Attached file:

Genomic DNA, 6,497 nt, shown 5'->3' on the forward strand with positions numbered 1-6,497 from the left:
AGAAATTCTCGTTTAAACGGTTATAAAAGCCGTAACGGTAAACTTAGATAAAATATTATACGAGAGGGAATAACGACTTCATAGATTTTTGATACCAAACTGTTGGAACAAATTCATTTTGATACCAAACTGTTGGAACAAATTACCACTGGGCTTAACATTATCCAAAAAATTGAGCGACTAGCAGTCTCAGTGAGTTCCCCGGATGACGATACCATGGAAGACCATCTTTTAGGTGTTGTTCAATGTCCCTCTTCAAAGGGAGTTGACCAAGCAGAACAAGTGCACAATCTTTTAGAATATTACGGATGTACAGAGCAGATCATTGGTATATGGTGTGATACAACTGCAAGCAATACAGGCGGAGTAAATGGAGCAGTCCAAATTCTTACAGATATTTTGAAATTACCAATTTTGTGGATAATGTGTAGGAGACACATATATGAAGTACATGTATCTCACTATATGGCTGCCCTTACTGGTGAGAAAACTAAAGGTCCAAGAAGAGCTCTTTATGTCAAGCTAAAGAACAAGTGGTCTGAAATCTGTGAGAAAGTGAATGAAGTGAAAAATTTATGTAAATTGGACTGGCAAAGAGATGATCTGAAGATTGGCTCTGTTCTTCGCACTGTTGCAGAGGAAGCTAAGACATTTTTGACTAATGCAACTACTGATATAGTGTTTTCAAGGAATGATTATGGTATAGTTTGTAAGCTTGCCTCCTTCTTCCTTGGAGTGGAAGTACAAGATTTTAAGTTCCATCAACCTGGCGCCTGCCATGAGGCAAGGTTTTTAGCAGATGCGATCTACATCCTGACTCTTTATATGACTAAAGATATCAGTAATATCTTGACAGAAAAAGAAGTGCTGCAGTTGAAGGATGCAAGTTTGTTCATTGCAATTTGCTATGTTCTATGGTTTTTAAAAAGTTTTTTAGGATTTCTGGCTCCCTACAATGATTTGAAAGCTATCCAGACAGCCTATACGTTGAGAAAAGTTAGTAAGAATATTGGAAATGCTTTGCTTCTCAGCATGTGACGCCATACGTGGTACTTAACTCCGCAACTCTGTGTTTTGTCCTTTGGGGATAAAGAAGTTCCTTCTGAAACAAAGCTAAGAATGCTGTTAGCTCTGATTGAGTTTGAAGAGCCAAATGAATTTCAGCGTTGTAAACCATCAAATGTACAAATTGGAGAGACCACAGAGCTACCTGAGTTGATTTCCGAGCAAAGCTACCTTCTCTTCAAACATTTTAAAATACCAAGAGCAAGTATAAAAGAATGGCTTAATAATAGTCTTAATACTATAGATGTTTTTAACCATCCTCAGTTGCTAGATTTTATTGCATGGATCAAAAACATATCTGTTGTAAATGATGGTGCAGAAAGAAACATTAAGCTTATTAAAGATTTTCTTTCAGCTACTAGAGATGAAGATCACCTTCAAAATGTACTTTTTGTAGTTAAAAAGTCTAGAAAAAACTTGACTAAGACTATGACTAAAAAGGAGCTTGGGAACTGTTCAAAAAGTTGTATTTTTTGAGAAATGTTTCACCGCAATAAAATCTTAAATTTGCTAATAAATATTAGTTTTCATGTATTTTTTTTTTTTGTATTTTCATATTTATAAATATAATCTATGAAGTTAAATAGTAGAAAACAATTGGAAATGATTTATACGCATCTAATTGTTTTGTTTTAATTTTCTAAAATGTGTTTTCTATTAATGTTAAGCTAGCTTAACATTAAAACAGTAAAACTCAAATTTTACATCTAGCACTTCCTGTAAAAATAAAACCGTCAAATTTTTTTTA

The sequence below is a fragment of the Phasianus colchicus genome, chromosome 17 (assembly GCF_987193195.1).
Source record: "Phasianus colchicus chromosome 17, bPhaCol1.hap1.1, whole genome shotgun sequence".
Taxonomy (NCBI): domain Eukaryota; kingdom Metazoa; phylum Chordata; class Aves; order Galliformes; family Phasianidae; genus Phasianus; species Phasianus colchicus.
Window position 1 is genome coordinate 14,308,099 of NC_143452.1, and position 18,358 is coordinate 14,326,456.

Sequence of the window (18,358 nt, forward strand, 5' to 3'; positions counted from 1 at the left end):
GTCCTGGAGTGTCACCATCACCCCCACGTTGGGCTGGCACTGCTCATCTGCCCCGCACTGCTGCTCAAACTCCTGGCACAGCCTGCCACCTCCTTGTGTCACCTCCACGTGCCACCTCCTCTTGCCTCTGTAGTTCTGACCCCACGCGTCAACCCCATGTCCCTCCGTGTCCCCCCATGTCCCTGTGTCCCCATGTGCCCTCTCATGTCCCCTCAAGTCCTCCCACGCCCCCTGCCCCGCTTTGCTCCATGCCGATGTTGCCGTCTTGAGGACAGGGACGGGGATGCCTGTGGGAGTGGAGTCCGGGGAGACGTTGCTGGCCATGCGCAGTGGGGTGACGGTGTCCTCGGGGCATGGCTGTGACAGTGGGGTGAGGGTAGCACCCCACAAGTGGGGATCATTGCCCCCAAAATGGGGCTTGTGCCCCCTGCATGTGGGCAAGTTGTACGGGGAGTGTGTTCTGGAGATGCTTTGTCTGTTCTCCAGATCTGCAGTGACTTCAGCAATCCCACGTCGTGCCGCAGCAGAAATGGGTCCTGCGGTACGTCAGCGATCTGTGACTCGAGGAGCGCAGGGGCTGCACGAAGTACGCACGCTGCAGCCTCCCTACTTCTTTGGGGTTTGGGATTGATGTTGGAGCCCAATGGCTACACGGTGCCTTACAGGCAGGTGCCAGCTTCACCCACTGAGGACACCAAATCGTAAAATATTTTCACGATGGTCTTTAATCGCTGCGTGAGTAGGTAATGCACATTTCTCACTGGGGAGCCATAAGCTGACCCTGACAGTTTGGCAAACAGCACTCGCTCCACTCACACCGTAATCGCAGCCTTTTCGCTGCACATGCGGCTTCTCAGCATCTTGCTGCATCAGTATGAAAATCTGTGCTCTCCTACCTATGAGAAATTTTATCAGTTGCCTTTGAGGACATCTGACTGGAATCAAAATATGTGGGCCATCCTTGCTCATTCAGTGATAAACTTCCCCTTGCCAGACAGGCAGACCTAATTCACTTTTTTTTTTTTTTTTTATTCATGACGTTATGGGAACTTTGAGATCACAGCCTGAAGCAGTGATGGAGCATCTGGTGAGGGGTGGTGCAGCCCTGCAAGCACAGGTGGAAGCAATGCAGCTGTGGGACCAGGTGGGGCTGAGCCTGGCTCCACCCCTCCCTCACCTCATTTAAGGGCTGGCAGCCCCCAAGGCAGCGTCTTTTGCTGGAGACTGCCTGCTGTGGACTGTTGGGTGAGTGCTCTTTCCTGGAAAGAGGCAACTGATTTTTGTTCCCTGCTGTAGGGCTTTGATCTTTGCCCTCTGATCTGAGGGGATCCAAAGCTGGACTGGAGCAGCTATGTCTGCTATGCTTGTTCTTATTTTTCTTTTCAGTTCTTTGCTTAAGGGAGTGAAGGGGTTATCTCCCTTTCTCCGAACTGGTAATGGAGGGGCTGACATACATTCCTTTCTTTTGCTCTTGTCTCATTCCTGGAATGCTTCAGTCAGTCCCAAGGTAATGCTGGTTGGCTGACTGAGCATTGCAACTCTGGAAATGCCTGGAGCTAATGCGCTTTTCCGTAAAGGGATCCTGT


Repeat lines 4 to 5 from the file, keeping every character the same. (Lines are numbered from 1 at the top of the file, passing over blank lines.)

Source record: "Phasianus colchicus chromosome 17, bPhaCol1.hap1.1, whole genome shotgun sequence".
Taxonomy (NCBI): domain Eukaryota; kingdom Metazoa; phylum Chordata; class Aves; order Galliformes; family Phasianidae; genus Phasianus; species Phasianus colchicus.